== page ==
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Hard is both an adjective and an adverb. When it is an adverb, it means ‘needing or using a lot of physical or mental effort’. It goes after the main verb:

I studied hard for my exams but didn’t do very well.

We have worked hard all day.

The comparative and superlative forms are harder and hardest:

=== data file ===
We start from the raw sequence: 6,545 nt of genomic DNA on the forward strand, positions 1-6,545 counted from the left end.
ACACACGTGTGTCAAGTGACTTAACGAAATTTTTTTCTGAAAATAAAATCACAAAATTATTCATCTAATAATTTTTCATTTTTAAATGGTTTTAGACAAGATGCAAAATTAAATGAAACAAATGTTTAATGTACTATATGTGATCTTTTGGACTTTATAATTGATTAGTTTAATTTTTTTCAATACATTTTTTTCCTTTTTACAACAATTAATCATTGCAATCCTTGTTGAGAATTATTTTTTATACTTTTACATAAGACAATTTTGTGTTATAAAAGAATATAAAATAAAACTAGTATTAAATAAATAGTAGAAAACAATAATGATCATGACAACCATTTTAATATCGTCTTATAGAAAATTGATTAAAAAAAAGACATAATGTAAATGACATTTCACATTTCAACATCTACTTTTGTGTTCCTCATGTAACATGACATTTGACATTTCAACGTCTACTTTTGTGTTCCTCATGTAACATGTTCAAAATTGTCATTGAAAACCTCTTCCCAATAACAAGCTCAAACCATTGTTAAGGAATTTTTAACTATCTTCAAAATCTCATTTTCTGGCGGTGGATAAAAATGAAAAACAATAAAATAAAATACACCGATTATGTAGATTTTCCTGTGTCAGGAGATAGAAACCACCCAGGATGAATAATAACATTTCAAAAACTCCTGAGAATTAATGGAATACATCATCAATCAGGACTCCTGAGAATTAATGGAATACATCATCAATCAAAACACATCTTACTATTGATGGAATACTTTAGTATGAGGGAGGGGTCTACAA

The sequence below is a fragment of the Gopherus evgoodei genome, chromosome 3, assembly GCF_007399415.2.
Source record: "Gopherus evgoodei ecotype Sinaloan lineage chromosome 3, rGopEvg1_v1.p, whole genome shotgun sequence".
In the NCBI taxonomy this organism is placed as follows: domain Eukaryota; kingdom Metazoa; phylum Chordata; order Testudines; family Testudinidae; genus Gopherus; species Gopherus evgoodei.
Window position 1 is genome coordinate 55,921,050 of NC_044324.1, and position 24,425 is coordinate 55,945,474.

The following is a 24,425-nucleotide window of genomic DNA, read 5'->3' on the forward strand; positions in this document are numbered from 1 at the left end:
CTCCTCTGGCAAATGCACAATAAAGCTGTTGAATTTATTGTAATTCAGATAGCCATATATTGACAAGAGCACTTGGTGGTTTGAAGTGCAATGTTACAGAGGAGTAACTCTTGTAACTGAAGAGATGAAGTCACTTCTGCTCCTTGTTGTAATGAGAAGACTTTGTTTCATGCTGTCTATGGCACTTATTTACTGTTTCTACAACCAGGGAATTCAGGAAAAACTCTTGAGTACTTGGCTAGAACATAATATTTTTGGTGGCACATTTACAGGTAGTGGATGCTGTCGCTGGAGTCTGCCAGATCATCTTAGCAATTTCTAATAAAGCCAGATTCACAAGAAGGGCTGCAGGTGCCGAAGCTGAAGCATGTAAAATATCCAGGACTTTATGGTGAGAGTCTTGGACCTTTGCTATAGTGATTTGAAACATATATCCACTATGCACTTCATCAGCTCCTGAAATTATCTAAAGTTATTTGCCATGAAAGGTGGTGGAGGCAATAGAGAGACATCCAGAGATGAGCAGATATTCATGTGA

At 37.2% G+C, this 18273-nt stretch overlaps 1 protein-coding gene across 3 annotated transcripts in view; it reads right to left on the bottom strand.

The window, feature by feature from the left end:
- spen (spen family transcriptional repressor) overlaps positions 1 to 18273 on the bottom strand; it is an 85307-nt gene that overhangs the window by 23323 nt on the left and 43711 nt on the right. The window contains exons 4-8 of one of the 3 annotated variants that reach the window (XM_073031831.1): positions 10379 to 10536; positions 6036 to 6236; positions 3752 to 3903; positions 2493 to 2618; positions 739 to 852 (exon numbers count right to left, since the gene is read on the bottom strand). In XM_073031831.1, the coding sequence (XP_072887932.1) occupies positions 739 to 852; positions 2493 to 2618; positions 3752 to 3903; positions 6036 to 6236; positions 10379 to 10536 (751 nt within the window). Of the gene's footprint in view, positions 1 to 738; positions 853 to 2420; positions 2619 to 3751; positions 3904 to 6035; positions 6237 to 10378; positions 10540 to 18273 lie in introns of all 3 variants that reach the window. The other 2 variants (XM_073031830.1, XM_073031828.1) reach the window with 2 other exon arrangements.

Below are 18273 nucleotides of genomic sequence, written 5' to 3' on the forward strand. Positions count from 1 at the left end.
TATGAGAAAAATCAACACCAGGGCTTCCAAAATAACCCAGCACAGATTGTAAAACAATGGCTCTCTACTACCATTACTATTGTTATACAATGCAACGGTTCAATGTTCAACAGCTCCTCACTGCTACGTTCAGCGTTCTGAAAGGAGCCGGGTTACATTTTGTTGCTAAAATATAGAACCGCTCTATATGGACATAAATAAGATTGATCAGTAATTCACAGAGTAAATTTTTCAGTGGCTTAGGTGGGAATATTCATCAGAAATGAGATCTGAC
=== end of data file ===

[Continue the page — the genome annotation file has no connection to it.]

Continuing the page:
He didn’t get into the team this year. He’ll just have to try harder next time.

Not: He’ll just have to try more hard next time.

Right, children, who has worked hardest today?

Warning:

Don’t confuse hard with hardly. Hardly usually means ‘only just’ or ‘almost not’:

Every day I ran a lot and worked hard so that I would be prepared for the game.

Not: Every day I ran a lot and worked hardly.

(“Hard” from English Grammar Today © Cambridge University Press. Need grammar practice? Try English Grammar Today with Workbook.)
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